RICHLAND, Wash. – When you think of the Hanford Nuclear Reservation, its radioactive legacy usually comes to mind. But, there’s more to clean up than just the site’s nuclear waste.
The Department of Energy wants to cut back commuter traffic at the nation’s most contaminated nuclear site.
Nearly 10,000 workers travel to and from Hanford on a daily basis. That’s a lot of traffic, and most of those cars hold just one person.
Jessica Green is with Brightworks Sustainability Advisors, a group that is helping lead the project. She says people commute to the Hanford Site from many different areas: the Tri-Cities, Yakima, Wash., and Hermiston, Ore.
“There’s just so many cars and so much traffic that gets bumper-to-bumper all the way home,” Green says.
Brightworks, along with Vista Engineering, is recommending several commuting alternatives:
Car pooling with two or more employees in each car. The companies looked at employee zip code information to identify central locations for ride sharing.
Increasing bus and vanpool ridership. KC Kuykendall says Benton-Franklin Transit has one of the largest fleets in the Pacific Northwest. “The preponderance of that vanpool is going out and back to the Hanford Site everyday,” Kuykendall says. That number still needs to be increased.
Telecommuting two days each week. Employees who do not need to be at the site every day could work from home twice a week, through secure remote access programs. Greenhouse gas emissions would be lowered further if these employees lived farther away, like Yakima.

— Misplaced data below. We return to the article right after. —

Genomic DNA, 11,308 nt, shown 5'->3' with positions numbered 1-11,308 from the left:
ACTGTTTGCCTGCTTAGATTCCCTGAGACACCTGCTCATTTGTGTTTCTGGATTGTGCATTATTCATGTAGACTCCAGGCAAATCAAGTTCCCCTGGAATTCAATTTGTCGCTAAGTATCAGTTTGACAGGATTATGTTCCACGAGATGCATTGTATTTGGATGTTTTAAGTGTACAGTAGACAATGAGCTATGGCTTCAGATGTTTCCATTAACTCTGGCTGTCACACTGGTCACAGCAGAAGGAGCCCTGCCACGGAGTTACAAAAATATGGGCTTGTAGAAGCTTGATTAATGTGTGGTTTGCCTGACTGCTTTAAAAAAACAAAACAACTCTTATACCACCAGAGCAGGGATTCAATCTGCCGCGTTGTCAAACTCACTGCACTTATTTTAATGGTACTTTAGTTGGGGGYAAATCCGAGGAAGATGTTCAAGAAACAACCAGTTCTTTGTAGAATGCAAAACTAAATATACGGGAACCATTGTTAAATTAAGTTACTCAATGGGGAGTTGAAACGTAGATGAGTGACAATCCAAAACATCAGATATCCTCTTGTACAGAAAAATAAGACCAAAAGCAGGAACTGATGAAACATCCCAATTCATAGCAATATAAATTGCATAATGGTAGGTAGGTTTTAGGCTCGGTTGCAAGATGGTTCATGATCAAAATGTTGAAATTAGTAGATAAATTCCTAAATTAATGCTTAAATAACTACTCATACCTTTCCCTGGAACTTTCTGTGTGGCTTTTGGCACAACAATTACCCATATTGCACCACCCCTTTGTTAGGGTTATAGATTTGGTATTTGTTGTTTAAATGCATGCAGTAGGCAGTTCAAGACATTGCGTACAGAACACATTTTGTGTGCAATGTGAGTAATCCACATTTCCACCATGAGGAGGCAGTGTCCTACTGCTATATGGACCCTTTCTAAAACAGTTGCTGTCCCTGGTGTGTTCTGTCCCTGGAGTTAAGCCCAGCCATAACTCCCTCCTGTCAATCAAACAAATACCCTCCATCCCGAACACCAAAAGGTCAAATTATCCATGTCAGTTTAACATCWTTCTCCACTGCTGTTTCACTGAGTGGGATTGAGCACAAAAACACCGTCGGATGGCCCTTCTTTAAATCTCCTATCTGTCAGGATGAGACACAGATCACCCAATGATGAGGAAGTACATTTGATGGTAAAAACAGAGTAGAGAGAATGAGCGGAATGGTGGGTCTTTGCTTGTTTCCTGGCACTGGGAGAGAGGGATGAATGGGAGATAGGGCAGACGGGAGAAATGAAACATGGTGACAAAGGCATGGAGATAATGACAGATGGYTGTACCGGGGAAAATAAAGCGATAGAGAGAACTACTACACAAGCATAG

Moving 2,070 employees to offices in Richland, Wash. This solution would be for workers who are not doing the physical labor and are not needed on site. “If you consider the vehicle distance from downtown Richland out to the plateau, it’s somewhere around 30 miles,” Kuykendall says. “Probably the 90th percentile of the workforce is all within 10 miles of downtown Richland.”
Brightworks’ Chris Forney says reducing greenhouse gases is a way forward for the larger clean up effort.
“If there is a future out of that, perhaps, darker past, it’s to look at it in the context of the great challenges we have ahead of us: climate change,” Forney says.
They estimate, together, these efforts could reduce Hanford’s total greenhouse gas emissions by 20 percent.
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